Archive for the ‘Columns’ Category

THERE’S a lot of lightweight twaddle out there about forgiveness, but if you really listen to people who’ve made sense of both small and big tragedies, you’ll hear stories of forgiveness that are as rich and dense as a proper chocolate cake.

Forgiveness isn’t a decision, a single act or a feeling. It doesn’t mean forgetting what happened or making excuses for it. It doesn’t wipe the slate clean, it’s not weak and it doesn’t let anybody off the hook.

Forgiveness never happens overnight.

Forgiveness is a practice; it’s the work of finding what there is to learn from a truly awful situation, so the road you walk along doesn’t keep leading you back to your pain over and over again.

If you’d like to read the rest of this article, you can find it here

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On Saturday Dylan Farrow accused her adoptive father, the filmmaker and actor Woody Allen, of sexual assault for the second time. She first made these allegations when she was seven years old, in the context of the custody battle between her separating parents. At the time, the case was considered too weak to proceed to a criminal trial. This time, she’s asking the people who have worked with and supported him to respond and to be in some way accountable for any part they may have played in promoting or protecting him.

Now 28, she’s asking that we not only take her claims seriously, but that we act on them. She’s asking, after years of accolades for her adoptive father’s genius, for the people who have worked with her father to bear some responsibility for her pain. This is some of what she said in an open letter published on 1 February in a New York Timesblog:

That he got away with what he did to me haunted me as I grew up. I was stricken with guilt that I had allowed him to be near other little girls. I was terrified of being touched by men. I developed an eating disorder. I began cutting myself.

That torment was made worse by Hollywood. All but a precious few (my heroes) turned a blind eye. Most found it easier to accept the ambiguity, to say, ‘who can say what happened’, to pretend that nothing was wrong. Actors praised him at awards shows. Networks put him on TV. Critics put him in magazines. Each time I saw my abuser’s face — on a poster, on a T-shirt, on television — I could only hide my panic until I found a place to be alone and fall apart.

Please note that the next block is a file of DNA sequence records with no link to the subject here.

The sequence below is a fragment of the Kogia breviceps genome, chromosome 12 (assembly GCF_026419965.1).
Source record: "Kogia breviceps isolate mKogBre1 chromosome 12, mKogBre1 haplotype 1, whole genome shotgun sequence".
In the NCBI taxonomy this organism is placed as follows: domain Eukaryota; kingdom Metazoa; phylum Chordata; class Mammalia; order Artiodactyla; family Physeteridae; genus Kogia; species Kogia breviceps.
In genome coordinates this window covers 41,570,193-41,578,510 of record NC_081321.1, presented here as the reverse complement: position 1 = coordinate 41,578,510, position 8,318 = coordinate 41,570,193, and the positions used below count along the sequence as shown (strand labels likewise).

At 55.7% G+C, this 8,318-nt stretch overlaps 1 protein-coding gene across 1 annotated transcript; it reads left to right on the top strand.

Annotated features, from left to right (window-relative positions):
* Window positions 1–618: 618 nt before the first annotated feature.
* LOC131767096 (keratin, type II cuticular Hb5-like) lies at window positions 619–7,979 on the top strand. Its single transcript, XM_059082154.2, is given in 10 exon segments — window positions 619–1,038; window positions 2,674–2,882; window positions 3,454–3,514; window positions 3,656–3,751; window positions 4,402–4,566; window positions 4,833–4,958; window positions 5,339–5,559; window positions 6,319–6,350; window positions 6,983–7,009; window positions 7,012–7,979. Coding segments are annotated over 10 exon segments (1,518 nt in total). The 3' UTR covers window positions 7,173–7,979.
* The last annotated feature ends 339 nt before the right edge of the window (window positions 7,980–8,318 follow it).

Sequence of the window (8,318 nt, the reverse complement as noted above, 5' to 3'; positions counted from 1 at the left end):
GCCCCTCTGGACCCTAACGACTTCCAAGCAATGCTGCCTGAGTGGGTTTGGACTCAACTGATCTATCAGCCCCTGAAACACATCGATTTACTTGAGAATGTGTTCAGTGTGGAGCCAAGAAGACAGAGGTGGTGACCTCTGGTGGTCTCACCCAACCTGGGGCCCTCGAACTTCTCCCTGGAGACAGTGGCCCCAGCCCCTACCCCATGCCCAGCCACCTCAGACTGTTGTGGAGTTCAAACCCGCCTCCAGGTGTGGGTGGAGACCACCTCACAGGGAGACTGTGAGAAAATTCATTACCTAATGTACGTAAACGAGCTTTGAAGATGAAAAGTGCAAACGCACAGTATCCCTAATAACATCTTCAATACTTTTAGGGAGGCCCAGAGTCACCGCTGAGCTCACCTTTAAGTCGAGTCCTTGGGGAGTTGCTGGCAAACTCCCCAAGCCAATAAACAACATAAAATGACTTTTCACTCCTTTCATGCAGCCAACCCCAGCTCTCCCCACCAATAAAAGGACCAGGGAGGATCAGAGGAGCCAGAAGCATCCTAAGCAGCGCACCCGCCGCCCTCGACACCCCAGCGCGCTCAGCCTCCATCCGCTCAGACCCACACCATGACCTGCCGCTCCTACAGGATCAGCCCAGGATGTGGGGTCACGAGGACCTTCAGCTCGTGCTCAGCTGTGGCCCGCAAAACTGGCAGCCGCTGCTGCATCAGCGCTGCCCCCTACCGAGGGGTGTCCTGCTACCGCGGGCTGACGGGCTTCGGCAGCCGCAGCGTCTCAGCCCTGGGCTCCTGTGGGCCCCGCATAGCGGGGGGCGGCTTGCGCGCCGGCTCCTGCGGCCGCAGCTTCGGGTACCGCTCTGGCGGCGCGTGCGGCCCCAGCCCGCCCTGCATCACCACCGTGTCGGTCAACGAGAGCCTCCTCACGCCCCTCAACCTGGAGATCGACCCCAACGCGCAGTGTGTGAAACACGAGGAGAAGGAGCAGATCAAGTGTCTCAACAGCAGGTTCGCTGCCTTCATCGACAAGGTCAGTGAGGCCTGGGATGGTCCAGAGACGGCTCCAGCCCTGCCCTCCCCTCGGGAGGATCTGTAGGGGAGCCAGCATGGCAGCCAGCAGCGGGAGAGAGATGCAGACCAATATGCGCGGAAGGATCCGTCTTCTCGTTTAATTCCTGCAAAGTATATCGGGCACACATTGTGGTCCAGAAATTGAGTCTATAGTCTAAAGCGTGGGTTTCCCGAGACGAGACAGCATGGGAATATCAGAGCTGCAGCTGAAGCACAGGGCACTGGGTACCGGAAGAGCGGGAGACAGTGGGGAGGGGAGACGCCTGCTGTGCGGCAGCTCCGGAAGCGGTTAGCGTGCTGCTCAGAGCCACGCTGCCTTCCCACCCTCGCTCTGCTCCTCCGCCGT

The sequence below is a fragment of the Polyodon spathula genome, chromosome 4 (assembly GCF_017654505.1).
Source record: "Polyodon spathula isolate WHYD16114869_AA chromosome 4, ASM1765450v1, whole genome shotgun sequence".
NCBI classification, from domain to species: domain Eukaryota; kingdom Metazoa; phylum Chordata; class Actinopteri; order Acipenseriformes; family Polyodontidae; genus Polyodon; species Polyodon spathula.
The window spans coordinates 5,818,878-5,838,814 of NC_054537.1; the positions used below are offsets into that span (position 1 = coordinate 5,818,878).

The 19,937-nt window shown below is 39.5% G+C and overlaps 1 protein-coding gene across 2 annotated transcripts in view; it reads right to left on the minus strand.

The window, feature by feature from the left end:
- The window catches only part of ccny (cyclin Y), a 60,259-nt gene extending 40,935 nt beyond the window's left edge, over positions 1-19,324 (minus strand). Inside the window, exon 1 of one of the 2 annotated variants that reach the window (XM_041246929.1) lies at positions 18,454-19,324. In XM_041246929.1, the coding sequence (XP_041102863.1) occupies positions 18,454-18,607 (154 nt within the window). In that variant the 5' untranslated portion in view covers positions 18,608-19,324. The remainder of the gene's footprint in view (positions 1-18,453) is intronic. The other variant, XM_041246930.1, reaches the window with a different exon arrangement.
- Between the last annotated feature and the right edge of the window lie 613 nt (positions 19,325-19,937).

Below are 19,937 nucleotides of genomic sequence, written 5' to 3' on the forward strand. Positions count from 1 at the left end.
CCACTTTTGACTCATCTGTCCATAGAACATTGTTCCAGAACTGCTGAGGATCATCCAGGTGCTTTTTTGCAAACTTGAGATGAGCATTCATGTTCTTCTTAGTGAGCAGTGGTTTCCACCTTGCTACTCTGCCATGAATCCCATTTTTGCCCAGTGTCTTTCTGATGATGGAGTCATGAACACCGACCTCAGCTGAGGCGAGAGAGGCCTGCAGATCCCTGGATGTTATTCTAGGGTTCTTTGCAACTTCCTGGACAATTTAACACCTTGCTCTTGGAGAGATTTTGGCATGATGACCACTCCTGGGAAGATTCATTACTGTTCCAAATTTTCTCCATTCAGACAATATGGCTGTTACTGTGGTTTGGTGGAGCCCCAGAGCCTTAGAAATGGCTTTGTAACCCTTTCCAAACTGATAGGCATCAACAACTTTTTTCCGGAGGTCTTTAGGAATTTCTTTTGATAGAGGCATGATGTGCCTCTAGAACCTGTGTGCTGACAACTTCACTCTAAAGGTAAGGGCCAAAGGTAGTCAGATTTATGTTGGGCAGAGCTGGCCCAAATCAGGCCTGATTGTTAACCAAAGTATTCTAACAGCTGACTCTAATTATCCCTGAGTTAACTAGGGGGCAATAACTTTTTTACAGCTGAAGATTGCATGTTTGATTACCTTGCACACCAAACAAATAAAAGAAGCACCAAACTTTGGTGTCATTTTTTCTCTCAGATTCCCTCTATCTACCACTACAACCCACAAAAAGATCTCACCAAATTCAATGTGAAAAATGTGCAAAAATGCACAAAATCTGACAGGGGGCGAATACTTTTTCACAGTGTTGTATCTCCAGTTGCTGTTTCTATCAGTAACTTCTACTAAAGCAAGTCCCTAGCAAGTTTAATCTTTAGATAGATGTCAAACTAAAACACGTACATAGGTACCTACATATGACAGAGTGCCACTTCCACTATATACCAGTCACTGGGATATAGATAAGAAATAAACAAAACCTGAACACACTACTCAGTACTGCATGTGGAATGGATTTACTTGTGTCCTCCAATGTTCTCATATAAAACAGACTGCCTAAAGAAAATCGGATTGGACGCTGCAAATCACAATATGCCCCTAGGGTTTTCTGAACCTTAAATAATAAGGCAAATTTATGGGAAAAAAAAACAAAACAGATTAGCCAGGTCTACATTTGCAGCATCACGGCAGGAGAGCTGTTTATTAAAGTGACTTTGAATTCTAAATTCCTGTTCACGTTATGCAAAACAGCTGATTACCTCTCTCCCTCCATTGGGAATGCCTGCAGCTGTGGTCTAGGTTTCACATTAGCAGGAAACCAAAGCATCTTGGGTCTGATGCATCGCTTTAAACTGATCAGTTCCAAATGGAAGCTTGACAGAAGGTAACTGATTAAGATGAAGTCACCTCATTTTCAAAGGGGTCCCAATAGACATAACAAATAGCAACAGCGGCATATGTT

you can read the rest of this article at eureka street

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Why are there so few women in top jobs? Instead of asking ourselves why there aren’t more women running the joint, maybe we need to ask why the joint is organised so it can only be run by superheroes or people with their own entourage.

In the lead up to Blue Knot Day on October 28, a day of support for the estimated 4-5 million Australians who are survivors of childhood abuse, some unexpected research findings are changing our ideas about resilience and leadership, particularly for women whose mental health is so closely tied to their experience of living in the world. And the evidence for what continues to restrict women’s choices seems to be pointing directly towards the health of our workplaces.

recent study by University of Queensland academic Dr Terrance Fitzsimmons found huge differences between the childhoods of male and female top executives. The male CEOs he interviewed were brought up in traditional homes with mothers whose full time role was to care for their husbands, home and children. They reported relatively happy upbringings and held their current positions with the support of stay at home wives and mothers.

In contrast, the female top executives had working mothers, often in small business. And most strikingly, nearly all of them had lived through a major trauma between the ages of eight and 15. Death, family violence and major illness had been a part of their lives when they were becoming independent and forming their identities. And it was the resilience that came from living through these traumas that they credited for their ability to work hard and bounce back, including their capacity to take on the majority of the load of managing home and family.


you can read the rest of this article at newmatilda

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Bettina Arndt is at it again. In an opinion piece she wrote this week, she returns to her position on the secret to heterosexual married bliss.

Apparently “The truly lucky man is blessed with a sexually generous woman, one who believes in taking one for the team.”

I won’t even go there with the unfortunate associations that little analogy calls up.

Spruiking the new female Viagra, fetchingly labelled Lybrido or Lybridos, Arndt is urging us once again to throw our undies in the ring and do what we can in the bedroom to keep our men from suffering sexual frustration. Even if it means taking a little pink pill to up our sexual ante. Even if it means completely ignoring some of the reasons we may have lost interest in the first place.

According to Arndt, “For every woman keen for a solution to her lost libido, there are others who wouldn’t dream of popping a little pink pill to enhance sexual desire. There are plenty of women happy to shut up shop, simply refusing to have sex – and expecting their husbands to just suck it up.”


you can find the rest of this article at mamamia

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It’s been a busy week for discussions of racism. Delta Goodrem re-tweeted a photo of a fan in blackface and was criticised for being racist, Mia Freedman defendedher and asked us all to save the word racist for something really important, and we had the blackface discussion all over again. Delta apologised for any offense she may have caused, and somehow we ended up in a quagmire of good manners. How did racism become an issue of politeness? What grabbed us all so hard about another blackface scandal?